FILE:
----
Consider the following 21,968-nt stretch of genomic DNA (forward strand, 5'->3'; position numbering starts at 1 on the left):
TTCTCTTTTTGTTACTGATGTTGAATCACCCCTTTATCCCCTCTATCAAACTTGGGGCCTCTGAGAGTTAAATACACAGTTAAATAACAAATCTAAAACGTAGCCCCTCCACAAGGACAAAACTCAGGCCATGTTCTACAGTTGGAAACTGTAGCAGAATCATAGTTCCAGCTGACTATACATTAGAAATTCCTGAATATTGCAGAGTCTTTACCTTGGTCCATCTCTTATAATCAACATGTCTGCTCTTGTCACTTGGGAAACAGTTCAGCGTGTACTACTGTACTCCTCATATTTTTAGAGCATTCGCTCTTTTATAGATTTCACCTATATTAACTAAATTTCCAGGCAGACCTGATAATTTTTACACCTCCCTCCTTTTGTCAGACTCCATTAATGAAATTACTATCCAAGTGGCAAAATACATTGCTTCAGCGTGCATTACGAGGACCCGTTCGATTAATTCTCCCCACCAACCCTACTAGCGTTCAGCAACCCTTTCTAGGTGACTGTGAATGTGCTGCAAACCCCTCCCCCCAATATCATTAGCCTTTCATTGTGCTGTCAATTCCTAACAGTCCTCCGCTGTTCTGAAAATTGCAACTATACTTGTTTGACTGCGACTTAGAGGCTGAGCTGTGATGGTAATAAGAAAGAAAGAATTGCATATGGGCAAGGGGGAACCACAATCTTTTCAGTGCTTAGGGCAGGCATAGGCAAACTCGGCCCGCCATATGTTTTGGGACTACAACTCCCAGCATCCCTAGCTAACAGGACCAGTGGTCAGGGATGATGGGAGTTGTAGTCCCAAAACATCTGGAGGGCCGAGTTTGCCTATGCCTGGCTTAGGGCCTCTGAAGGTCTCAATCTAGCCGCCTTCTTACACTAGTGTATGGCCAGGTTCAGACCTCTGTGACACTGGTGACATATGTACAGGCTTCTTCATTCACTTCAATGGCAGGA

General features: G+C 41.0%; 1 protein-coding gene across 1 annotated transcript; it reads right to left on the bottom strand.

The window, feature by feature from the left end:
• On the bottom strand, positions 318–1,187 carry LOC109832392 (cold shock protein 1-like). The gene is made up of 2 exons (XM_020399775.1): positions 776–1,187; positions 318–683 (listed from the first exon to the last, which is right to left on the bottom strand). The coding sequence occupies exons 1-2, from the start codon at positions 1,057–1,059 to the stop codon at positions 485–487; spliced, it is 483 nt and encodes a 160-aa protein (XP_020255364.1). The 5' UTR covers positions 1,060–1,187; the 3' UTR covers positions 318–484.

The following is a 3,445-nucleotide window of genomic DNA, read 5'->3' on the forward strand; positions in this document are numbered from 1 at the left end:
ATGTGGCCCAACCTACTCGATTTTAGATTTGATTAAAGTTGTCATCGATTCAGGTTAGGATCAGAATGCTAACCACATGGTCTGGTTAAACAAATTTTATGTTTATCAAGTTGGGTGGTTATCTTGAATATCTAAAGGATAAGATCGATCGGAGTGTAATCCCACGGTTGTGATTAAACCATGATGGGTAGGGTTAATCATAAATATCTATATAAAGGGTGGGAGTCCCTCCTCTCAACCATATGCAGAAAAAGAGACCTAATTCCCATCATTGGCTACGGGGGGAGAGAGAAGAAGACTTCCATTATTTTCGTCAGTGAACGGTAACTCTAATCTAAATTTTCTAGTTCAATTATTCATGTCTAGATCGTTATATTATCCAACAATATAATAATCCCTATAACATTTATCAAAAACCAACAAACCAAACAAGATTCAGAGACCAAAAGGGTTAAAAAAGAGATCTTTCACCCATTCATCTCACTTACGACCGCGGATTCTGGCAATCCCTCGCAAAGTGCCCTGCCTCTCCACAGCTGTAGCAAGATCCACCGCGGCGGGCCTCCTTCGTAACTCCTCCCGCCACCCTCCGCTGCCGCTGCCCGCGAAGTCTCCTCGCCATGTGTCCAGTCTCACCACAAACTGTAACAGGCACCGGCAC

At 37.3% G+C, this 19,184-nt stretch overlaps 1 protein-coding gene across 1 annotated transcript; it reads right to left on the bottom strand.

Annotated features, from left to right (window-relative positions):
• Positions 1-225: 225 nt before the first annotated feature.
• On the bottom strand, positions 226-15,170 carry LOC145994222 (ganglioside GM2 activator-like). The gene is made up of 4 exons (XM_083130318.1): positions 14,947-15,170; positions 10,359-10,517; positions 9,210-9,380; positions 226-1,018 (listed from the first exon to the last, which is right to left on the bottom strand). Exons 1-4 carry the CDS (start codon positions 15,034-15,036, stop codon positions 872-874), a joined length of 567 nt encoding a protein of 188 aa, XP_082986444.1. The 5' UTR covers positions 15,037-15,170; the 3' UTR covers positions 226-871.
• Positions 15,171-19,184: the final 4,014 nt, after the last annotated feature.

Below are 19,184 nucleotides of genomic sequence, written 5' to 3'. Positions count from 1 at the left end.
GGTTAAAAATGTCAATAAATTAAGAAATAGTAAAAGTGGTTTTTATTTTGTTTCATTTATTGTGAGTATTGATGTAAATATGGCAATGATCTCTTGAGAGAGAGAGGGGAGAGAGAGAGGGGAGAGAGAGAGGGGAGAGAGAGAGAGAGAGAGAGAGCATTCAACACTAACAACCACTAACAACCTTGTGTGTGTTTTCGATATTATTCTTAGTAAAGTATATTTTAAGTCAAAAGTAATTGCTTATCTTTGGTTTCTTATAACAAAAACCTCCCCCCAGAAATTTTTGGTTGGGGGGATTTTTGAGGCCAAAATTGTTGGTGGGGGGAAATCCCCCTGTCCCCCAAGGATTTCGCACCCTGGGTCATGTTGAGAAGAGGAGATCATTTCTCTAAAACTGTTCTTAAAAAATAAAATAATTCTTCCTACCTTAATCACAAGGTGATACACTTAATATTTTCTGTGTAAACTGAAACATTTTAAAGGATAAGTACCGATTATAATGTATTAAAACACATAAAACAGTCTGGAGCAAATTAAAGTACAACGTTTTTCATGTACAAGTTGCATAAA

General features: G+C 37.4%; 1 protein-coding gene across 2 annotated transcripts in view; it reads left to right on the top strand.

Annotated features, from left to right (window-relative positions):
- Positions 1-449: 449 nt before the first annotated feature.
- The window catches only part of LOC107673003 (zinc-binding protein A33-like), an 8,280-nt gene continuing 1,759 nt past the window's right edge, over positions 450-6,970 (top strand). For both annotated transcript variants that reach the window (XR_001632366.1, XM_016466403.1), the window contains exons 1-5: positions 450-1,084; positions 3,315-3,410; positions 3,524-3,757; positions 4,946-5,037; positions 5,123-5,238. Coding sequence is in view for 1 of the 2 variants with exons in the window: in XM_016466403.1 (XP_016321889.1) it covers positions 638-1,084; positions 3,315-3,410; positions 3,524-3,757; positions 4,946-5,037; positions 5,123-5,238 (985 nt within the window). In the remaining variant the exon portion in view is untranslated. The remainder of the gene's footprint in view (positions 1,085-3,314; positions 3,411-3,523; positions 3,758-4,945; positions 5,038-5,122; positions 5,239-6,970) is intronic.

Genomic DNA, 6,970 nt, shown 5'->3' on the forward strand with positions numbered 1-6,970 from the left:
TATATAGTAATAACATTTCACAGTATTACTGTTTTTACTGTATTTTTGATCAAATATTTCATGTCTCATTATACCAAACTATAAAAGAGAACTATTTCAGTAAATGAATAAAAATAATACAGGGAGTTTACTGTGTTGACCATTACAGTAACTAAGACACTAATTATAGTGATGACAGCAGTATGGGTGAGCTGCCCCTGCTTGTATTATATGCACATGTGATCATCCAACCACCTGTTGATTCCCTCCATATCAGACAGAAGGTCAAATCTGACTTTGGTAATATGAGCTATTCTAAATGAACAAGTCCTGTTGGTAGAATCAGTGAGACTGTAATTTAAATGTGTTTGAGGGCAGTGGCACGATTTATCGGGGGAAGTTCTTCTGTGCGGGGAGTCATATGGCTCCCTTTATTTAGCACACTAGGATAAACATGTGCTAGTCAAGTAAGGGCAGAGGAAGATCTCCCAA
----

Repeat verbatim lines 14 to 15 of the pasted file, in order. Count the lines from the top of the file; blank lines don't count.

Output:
GGTTAAAAATGTCAATAAATTAAGAAATAGTAAAAGTGGTTTTTATTTTGTTTCATTTATTGTGAGTATTGATGTAAATATGGCAATGATCTCTTGAGAGAGAGAGGGGAGAGAGAGAGGGGAGAGAGAGAGGGGAGAGAGAGAGAGAGAGAGAGAGCATTCAACACTAACAACCACTAACAACCTTGTGTGTGTTTTCGATATTATTCTTAGTAAAGTATATTTTAAGTCAAAAGTAATTGCTTATCTTTGGTTTCTTATAACAAAAACCTCCCCCCAGAAATTTTTGGTTGGGGGGATTTTTGAGGCCAAAATTGTTGGTGGGGGGAAATCCCCCTGTCCCCCAAGGATTTCGCACCCTGGGTCATGTTGAGAAGAGGAGATCATTTCTCTAAAACTGTTCTTAAAAAATAAAATAATTCTTCCTACCTTAATCACAAGGTGATACACTTAATATTTTCTGTGTAAACTGAAACATTTTAAAGGATAAGTACCGATTATAATGTATTAAAACACATAAAACAGTCTGGAGCAAATTAAAGTACAACGTTTTTCATGTACAAGTTGCATAAA

General features: G+C 37.4%; 1 protein-coding gene across 2 annotated transcripts in view; it reads left to right on the top strand.